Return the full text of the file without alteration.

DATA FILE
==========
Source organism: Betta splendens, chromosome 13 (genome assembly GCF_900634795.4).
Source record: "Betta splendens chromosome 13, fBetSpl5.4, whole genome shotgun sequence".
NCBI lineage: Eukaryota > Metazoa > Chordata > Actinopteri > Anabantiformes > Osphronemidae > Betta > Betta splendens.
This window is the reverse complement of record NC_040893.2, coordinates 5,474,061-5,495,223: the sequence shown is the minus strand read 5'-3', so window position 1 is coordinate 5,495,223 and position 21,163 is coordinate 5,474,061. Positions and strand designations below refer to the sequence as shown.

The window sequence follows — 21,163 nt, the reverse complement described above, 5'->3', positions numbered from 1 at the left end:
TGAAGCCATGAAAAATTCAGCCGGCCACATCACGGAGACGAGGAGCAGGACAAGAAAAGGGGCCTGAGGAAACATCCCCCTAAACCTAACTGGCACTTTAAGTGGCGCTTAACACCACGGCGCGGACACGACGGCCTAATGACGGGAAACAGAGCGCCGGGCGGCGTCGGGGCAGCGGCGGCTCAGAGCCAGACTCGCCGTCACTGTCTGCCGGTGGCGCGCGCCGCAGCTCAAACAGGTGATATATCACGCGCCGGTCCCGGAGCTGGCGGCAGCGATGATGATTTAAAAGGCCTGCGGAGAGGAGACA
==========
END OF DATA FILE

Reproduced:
Source organism: Betta splendens, chromosome 13 (genome assembly GCF_900634795.4).
Source record: "Betta splendens chromosome 13, fBetSpl5.4, whole genome shotgun sequence".
NCBI lineage: Eukaryota > Metazoa > Chordata > Actinopteri > Anabantiformes > Osphronemidae > Betta > Betta splendens.
This window is the reverse complement of record NC_040893.2, coordinates 5,474,061-5,495,223: the sequence shown is the minus strand read 5'-3', so window position 1 is coordinate 5,495,223 and position 21,163 is coordinate 5,474,061. Positions and strand designations below refer to the sequence as shown.

The window sequence follows — 21,163 nt, the reverse complement described above, 5'->3', positions numbered from 1 at the left end:
TGAAGCCATGAAAAATTCAGCCGGCCACATCACGGAGACGAGGAGCAGGACAAGAAAAGGGGCCTGAGGAAACATCCCCCTAAACCTAACTGGCACTTTAAGTGGCGCTTAACACCACGGCGCGGACACGACGGCCTAATGACGGGAAACAGAGCGCCGGGCGGCGTCGGGGCAGCGGCGGCTCAGAGCCAGACTCGCCGTCACTGTCTGCCGGTGGCGCGCGCCGCAGCTCAAACAGGTGATATATCACGCGCCGGTCCCGGAGCTGGCGGCAGCGATGATGATTTAAAAGGCCTGCGGAGAGGAGACA